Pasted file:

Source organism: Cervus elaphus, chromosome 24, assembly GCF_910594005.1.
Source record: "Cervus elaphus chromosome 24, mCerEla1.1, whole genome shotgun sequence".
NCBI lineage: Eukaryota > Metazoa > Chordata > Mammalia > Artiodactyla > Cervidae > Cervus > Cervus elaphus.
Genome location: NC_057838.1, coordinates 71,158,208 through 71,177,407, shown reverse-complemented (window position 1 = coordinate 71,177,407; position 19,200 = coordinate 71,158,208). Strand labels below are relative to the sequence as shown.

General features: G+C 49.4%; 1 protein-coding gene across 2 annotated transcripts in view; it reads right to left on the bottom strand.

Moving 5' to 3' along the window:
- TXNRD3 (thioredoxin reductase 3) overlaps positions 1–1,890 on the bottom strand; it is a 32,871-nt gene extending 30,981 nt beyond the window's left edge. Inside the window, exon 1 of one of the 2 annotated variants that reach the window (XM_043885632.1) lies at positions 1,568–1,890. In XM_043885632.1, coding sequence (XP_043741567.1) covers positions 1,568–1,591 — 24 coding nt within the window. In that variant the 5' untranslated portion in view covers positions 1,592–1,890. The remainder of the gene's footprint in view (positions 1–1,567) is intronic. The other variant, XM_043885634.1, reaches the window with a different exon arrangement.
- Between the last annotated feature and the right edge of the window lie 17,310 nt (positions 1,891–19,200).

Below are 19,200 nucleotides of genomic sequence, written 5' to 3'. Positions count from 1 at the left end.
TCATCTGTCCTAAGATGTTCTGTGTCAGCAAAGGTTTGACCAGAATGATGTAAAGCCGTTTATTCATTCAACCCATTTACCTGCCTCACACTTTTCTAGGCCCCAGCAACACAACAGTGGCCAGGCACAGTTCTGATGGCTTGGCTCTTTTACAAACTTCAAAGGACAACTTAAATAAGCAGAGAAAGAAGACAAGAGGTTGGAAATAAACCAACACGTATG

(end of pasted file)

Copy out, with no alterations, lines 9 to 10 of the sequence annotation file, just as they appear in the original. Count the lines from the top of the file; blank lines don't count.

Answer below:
Below are 19,200 nucleotides of genomic sequence, written 5' to 3'. Positions count from 1 at the left end.
TCATCTGTCCTAAGATGTTCTGTGTCAGCAAAGGTTTGACCAGAATGATGTAAAGCCGTTTATTCATTCAACCCATTTACCTGCCTCACACTTTTCTAGGCCCCAGCAACACAACAGTGGCCAGGCACAGTTCTGATGGCTTGGCTCTTTTACAAACTTCAAAGGACAACTTAAATAAGCAGAGAAAGAAGACAAGAGGTTGGAAATAAACCAACACGTATG